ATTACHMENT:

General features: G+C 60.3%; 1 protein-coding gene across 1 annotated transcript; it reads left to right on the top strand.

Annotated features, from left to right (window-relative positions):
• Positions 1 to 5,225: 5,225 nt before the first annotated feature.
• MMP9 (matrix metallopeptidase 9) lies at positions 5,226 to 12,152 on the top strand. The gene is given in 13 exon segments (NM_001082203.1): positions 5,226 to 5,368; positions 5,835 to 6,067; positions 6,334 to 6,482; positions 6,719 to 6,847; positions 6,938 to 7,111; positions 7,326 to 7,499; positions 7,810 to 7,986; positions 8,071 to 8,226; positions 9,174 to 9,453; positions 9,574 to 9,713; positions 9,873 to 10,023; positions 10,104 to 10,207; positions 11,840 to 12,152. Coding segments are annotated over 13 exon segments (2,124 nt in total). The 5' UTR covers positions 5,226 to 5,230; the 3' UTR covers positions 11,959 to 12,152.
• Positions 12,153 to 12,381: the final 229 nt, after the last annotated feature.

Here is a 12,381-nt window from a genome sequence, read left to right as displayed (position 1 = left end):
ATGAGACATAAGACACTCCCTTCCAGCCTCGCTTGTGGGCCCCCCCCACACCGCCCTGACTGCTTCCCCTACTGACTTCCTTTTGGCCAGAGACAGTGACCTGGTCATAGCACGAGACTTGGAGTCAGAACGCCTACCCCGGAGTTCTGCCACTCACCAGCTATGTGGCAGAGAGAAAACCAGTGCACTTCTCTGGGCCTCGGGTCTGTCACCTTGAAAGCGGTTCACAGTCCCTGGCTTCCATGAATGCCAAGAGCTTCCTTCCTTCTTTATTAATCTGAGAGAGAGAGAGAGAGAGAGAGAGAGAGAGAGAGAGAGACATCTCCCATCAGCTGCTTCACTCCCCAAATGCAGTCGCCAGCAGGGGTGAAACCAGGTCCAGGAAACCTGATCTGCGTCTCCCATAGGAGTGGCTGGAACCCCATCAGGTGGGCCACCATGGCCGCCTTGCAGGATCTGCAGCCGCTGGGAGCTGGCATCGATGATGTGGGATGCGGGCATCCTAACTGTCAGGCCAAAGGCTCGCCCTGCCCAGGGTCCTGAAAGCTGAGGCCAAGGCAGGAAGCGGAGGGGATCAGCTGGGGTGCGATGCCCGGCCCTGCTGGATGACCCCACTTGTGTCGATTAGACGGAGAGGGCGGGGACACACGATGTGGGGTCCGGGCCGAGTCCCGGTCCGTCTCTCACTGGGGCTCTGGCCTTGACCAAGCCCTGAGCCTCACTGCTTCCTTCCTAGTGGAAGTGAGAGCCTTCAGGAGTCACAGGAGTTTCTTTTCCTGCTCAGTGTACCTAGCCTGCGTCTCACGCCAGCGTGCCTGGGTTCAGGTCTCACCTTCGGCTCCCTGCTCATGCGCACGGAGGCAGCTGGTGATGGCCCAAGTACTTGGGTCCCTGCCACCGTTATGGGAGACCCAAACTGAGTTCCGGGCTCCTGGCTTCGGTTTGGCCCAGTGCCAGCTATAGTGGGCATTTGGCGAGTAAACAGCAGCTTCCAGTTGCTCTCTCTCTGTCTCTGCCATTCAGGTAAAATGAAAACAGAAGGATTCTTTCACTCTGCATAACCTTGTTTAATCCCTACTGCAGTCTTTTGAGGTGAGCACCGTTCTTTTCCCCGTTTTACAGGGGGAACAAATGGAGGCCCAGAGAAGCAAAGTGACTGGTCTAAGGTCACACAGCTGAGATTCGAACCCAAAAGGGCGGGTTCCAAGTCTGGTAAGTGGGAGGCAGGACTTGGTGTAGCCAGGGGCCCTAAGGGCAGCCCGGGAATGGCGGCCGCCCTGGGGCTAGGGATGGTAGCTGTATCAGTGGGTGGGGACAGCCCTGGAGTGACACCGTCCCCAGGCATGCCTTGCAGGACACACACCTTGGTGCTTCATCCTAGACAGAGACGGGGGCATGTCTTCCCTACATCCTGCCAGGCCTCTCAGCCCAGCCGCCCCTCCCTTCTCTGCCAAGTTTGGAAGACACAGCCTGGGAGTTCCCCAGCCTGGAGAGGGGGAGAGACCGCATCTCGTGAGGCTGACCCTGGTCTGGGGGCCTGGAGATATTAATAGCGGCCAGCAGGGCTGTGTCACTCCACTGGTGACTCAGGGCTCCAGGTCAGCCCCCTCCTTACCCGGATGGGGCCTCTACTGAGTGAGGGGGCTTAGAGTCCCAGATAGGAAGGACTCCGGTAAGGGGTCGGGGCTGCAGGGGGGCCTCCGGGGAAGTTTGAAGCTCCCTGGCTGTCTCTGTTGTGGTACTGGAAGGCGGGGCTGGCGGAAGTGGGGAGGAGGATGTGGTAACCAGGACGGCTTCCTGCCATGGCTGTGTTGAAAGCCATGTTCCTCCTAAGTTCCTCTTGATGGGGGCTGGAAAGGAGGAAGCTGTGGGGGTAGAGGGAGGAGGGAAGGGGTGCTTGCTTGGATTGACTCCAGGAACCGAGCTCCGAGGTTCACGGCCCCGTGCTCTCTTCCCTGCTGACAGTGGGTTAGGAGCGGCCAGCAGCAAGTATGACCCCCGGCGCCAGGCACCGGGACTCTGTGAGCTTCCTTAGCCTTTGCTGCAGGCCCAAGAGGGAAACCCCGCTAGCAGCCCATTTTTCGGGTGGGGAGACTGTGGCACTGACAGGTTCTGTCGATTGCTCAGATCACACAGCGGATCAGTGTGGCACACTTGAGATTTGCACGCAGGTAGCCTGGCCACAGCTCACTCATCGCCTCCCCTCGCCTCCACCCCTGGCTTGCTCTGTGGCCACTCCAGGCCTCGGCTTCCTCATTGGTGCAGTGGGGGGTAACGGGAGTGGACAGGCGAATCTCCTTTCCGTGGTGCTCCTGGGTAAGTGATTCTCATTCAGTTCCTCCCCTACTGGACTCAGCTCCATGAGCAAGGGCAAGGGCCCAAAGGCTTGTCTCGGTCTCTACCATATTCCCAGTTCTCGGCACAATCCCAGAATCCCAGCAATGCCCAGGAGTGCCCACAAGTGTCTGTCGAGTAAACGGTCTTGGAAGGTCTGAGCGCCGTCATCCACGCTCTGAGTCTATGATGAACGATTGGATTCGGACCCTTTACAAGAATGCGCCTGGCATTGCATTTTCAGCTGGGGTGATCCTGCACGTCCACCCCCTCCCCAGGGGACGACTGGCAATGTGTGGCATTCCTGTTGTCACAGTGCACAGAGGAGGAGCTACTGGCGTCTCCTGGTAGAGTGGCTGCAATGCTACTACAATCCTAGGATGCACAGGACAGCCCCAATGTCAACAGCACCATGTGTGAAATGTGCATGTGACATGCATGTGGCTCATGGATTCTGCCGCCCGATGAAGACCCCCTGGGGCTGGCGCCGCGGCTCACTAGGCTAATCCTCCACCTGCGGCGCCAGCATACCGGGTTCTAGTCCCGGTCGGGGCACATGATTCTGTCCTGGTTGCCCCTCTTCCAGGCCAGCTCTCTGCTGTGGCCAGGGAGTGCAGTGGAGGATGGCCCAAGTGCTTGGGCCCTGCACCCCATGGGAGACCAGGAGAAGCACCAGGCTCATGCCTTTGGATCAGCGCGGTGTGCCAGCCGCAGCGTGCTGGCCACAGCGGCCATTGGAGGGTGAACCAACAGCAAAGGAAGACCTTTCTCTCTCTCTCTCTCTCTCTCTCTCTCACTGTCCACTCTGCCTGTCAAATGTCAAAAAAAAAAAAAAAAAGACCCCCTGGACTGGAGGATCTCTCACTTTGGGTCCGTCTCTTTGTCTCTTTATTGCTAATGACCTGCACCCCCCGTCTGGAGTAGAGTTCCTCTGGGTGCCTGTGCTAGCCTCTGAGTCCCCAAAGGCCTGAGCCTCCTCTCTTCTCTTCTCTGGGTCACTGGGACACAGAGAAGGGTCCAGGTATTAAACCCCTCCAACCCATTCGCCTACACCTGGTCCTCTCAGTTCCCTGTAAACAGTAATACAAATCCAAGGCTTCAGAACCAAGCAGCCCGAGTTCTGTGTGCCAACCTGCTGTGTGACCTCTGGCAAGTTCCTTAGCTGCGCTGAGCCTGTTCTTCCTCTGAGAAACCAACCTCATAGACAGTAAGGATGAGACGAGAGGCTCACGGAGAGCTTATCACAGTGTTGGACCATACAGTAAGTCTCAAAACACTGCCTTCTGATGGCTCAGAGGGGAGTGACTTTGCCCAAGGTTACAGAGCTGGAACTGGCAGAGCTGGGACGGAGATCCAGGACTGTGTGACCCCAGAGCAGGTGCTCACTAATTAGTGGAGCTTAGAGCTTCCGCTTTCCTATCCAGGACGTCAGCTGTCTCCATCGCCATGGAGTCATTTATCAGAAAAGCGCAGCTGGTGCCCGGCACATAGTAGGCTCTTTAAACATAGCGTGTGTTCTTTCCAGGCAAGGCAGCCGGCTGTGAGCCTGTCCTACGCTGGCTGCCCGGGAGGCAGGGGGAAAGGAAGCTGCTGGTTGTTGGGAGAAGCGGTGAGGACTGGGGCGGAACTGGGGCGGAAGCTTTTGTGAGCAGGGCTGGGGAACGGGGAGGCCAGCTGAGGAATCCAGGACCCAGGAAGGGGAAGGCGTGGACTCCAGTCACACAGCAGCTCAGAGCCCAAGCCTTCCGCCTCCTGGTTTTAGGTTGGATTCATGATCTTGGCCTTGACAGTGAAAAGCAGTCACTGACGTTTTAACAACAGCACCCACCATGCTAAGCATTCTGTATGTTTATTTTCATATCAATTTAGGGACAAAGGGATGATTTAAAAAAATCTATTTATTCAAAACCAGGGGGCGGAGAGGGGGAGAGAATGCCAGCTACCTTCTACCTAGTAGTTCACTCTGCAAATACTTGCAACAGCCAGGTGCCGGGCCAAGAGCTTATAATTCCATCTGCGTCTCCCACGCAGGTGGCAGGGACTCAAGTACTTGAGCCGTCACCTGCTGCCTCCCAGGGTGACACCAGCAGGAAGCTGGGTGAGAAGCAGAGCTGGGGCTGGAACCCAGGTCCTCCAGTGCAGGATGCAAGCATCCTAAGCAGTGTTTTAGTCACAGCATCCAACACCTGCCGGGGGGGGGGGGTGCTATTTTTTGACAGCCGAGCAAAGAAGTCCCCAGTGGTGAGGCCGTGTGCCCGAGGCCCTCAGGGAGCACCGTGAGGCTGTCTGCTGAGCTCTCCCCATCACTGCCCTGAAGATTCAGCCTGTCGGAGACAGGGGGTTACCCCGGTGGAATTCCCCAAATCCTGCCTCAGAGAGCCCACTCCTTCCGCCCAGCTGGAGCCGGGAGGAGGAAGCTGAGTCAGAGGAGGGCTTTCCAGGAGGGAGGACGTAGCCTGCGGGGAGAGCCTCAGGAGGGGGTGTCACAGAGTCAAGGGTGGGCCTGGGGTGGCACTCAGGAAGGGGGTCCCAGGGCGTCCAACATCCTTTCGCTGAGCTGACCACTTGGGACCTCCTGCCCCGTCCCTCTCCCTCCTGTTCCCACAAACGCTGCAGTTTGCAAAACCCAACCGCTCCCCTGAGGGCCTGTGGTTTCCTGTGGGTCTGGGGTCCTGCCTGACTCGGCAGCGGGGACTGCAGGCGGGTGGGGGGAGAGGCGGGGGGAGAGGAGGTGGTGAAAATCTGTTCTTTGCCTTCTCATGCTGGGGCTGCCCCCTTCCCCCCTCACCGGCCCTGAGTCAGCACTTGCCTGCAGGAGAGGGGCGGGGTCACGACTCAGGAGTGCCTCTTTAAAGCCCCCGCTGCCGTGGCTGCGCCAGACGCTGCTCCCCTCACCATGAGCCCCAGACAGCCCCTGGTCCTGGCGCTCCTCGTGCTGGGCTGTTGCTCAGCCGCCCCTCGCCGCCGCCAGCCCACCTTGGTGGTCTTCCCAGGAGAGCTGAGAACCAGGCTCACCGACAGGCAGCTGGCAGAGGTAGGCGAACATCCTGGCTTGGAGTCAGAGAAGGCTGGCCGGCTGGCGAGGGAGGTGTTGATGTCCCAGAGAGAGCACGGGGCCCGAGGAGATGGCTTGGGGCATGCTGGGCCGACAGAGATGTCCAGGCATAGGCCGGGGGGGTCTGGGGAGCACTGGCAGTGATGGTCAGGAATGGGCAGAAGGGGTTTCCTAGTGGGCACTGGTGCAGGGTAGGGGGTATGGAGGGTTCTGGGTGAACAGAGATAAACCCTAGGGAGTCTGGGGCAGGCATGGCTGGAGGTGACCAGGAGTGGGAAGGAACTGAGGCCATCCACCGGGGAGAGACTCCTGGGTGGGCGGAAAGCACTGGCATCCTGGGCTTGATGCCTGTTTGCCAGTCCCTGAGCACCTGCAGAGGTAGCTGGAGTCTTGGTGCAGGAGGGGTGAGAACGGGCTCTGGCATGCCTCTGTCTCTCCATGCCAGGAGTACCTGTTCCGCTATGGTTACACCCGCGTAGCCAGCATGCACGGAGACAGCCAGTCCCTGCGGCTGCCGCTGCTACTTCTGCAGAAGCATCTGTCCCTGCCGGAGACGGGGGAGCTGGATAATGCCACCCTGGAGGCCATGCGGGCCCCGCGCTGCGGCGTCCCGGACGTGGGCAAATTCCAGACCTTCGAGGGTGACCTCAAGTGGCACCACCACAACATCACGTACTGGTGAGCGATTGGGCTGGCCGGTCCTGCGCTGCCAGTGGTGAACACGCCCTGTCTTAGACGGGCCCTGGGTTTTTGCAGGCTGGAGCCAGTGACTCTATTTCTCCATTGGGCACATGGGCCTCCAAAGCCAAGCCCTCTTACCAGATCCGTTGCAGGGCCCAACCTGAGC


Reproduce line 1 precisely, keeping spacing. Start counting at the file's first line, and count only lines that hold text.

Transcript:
General features: G+C 60.3%; 1 protein-coding gene across 1 annotated transcript; it reads left to right on the top strand.